The short version is it seems to work fine with the LS instead of the HCT, it didn't freeze at 640k or at the beep. The longer version is that the board is working better, because with the LS installed (again, only LS '00 and '08, the '138 and '245 are still HCT) I was able to flash the ROM chip.
                ...

                Anyway, for the moment at least I'm jazzed. Technically my test board is running in a feature complete configuration!!!
                Well, that means whatever is going on, it's on my end. I'm gonna yank all the chips and test them in the programmer just to make sure it's not something stupidly simple.
                My vintage systems: Tandy 1000 HX, Tandy 1000 RSX, Tandy 1100FD, Tandy 64K CoCo 2, Commodore VIC-20, Hyundai Super16TE (XT clone), and some random Pentium in a Hewitt Rand chassis...

                Some people keep a classic car in their garage. Some people keep vintage computers. The latter hobby is cheaper, and is less likely to lead to a fatal accident.

                Comment


                  Originally posted by blackepyon View Post
                  You can do basic logic probing with an oscilloscope as well, even an analogue one. And unlike with a logic analyzer, you can use an oscilloscope to measure voltages too!
                  True, but being able to clip over the top of multiple IC's at once and watch them interact in real-time is beyond cool!
                  My Retro Collection:
                  CBM: C64, Amiga 500 x2, 600 & 1200
                  Apple's: IIc, Mac SE, LCII, LC630 & Power Mac G3/233 Desktop
                  PC's: K6-III+ 500 System + Roland MT-32 & Tandy 1000 EX 640kb, 3.5" FDD, CF-IDE 4GB HDD
                  Visit my Tindie store for Tandy 1000 Adapters for EX, HX, SX, SL, TX & TL etc

                  Comment


                    Originally posted by blackepyon View Post
                    Well, that means whatever is going on, it's on my end. I'm gonna yank all the chips and test them in the programmer just to make sure it's not something stupidly simple.
                    It seems like has to be a bad chip or something at this point unless somehow you did end up with a bad board, which is probably really unlikely. (This is my first and only order from PCBWay, but they did sort of go out of their way to convince me that they're a professional outfit that tests their work?)

                    Everything is still working after being powered off for a few hours and the clock is still keeping time, so... starting to optimistically think I should get off my butt and finish laying out the companion board with the CF socket. (And getting back to agonizing over whether I should play it safe and make a board that *just* has the CF socket, or go for the gold and try the CF + 16550 schematic I was chunking together.)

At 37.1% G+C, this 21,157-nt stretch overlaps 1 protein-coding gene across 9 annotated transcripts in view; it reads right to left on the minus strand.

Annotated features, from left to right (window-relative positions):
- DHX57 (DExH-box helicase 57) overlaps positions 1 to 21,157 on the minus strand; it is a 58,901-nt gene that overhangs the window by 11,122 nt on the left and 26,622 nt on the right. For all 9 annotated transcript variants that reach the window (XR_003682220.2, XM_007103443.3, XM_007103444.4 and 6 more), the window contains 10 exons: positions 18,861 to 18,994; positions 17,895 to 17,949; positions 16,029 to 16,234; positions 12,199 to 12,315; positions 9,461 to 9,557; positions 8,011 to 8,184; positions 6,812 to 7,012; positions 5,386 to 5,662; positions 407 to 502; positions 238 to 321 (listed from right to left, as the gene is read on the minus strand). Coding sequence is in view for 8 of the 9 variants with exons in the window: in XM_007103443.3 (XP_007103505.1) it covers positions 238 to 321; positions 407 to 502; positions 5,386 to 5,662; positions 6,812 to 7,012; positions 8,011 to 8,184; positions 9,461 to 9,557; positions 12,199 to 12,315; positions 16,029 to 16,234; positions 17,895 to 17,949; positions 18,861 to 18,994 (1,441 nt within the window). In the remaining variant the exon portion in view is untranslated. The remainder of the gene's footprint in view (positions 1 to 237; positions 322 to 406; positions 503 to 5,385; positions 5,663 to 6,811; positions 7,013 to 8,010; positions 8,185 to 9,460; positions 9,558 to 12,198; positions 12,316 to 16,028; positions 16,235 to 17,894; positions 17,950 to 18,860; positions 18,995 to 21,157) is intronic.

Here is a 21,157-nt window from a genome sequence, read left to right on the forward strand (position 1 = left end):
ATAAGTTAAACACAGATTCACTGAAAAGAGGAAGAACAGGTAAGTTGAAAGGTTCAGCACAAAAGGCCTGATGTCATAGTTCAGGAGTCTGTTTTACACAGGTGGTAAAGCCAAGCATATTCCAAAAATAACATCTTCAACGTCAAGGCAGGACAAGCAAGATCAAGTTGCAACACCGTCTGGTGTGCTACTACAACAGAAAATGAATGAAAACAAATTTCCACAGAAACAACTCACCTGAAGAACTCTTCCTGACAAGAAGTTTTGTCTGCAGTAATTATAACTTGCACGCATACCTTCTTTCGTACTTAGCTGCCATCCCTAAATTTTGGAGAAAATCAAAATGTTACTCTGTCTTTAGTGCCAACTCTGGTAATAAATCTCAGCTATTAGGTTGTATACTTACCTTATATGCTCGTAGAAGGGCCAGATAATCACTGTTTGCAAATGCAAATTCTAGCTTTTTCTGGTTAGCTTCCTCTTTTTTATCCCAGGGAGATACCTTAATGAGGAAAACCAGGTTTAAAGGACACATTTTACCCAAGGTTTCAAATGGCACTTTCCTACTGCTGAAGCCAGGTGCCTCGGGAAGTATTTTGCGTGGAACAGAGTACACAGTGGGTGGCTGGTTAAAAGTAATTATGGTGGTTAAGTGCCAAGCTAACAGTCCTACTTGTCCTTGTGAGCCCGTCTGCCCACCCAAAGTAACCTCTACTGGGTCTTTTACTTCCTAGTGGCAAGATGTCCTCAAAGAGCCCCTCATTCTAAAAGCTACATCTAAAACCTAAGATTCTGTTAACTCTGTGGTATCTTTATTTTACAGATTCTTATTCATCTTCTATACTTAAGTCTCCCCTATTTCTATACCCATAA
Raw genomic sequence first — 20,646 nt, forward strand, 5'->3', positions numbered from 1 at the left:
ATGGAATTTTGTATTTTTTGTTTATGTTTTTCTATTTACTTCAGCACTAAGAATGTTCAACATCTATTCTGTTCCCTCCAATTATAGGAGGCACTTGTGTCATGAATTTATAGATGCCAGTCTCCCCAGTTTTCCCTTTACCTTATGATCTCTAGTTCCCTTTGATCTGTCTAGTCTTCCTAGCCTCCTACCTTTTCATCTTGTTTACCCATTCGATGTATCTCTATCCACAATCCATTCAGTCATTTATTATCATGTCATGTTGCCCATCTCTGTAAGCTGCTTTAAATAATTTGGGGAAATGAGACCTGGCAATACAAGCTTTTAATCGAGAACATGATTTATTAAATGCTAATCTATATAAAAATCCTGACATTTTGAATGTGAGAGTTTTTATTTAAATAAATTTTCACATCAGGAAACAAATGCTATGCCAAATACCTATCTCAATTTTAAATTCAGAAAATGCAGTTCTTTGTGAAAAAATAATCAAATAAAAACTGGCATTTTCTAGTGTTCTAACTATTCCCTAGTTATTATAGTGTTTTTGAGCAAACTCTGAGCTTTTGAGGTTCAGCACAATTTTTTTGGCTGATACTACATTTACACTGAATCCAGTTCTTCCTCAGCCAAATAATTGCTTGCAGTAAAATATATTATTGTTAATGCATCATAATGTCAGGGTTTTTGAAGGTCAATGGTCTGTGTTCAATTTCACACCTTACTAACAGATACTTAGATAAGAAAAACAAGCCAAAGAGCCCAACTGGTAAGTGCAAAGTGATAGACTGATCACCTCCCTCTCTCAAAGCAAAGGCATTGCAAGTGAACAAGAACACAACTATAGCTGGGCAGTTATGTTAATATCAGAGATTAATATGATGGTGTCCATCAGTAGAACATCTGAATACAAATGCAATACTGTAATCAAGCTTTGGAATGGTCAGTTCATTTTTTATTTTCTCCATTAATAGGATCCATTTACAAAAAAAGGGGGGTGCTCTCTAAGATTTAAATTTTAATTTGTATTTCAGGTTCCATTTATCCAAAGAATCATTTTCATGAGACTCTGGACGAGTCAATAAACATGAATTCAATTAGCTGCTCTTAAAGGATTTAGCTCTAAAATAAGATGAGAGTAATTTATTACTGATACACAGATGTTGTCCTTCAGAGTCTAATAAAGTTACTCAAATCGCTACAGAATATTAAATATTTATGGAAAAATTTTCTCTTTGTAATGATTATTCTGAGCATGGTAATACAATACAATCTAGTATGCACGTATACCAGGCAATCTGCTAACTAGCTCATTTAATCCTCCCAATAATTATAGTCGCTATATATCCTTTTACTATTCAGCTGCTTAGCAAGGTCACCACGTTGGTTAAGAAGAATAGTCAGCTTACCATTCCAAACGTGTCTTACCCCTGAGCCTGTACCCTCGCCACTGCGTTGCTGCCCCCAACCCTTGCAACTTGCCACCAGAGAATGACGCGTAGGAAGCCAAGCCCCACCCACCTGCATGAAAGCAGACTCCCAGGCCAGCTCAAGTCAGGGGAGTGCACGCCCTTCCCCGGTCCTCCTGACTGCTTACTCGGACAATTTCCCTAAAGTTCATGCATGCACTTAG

My Retro-computing YouTube Channel (updates... eventually?): Paleozoic PCs Also: Blogspot

                    Comment


                      I happen to have an old UART chip kicking around. That was a future project I had in mind, but wanted to finish the current stuff first. But I can pretty much guarantee that there'll be a demand for that, if only just for running a serial mouse. My idea was to have that on a third card, or maybe put it on the memory card if I can't get the DMA working. Or maybe do RAM+DMA+UART together if there's somehow space for it? That might be a bit ambitious at this point, and would likely require at least a few PLAs.
                      My vintage systems: Tandy 1000 HX, Tandy 1000 RSX, Tandy 1100FD, Tandy 64K CoCo 2, Commodore VIC-20, Hyundai Super16TE (XT clone), and some random Pentium in a Hewitt Rand chassis...

                      Some people keep a classic car in their garage. Some people keep vintage computers. The latter hobby is cheaper, and is less likely to lead to a fatal accident.

                      Comment


                        Originally posted by dJOS View Post
                        True, but being able to clip over the top of multiple IC's at once and watch them interact in real-time is beyond cool!
                        It was just luck that the guy brought the HP 16500 into the club around the time I was thinking of buying one off Amazon. He already had another one at home. Probably end-of-service surplus from his old job or something, because these beasts were NOT cheap when they were being made.

                        They're still pretty popular on eBay though. eBay Link
                        This is the cheapest one they have atm, but look at the shipping!